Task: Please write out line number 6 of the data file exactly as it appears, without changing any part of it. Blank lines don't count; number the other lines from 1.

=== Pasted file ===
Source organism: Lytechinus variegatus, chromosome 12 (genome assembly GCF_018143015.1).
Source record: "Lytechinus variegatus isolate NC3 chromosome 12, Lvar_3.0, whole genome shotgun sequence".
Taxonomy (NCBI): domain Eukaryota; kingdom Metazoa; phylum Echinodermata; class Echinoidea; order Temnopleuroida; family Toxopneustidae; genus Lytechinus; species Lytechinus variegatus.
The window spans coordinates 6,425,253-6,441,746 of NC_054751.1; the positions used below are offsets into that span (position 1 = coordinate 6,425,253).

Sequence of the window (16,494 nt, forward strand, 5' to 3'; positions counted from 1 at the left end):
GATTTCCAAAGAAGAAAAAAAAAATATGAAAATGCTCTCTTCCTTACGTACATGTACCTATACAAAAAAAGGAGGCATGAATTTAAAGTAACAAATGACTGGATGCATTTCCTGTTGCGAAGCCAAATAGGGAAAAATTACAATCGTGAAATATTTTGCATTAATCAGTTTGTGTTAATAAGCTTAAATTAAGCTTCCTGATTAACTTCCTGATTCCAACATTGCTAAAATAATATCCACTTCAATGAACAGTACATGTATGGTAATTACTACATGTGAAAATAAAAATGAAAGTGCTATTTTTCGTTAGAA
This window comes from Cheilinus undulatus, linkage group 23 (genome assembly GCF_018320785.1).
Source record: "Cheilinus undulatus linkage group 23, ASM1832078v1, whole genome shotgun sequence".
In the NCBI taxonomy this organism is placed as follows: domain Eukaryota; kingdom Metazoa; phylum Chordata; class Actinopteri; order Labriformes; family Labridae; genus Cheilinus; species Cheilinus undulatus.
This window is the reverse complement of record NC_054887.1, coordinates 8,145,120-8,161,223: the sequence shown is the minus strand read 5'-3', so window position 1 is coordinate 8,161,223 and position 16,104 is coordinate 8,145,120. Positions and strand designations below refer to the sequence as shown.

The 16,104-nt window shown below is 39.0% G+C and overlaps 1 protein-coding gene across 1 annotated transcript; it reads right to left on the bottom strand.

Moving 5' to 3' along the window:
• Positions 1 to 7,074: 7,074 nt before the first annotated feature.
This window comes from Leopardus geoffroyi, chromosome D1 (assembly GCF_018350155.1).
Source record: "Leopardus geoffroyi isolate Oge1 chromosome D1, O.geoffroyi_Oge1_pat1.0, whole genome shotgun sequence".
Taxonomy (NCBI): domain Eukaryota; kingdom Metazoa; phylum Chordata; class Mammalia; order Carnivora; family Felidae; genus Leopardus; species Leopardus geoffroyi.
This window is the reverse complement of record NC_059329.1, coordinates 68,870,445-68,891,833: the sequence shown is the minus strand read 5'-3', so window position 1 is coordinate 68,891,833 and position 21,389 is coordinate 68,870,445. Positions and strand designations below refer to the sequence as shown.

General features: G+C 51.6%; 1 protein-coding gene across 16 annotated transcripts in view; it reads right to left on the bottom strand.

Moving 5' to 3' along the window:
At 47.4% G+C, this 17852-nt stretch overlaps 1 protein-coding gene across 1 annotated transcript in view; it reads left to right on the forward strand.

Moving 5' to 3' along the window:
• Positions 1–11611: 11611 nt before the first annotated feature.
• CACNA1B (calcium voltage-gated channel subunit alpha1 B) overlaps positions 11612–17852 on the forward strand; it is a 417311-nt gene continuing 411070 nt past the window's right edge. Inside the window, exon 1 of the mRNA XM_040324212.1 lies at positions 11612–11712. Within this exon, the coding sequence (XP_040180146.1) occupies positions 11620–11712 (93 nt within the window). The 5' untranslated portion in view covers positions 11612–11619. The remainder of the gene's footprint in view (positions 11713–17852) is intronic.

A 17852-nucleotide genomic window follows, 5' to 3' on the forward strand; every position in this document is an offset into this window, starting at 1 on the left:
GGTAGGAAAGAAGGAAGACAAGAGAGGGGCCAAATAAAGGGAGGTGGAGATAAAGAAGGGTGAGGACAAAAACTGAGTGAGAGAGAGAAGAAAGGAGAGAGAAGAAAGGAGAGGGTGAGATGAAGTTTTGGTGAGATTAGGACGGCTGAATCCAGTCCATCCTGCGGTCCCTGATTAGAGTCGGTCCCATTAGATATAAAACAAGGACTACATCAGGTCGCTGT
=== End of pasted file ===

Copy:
GATTTCCAAAGAAGAAAAAAAAAATATGAAAATGCTCTCTTCCTTACGTACATGTACCTATACAAAAAAAGGAGGCATGAATTTAAAGTAACAAATGACTGGATGCATTTCCTGTTGCGAAGCCAAATAGGGAAAAATTACAATCGTGAAATATTTTGCATTAATCAGTTTGTGTTAATAAGCTTAAATTAAGCTTCCTGATTAACTTCCTGATTCCAACATTGCTAAAATAATATCCACTTCAATGAACAGTACATGTATGGTAATTACTACATGTGAAAATAAAAATGAAAGTGCTATTTTTCGTTAGAA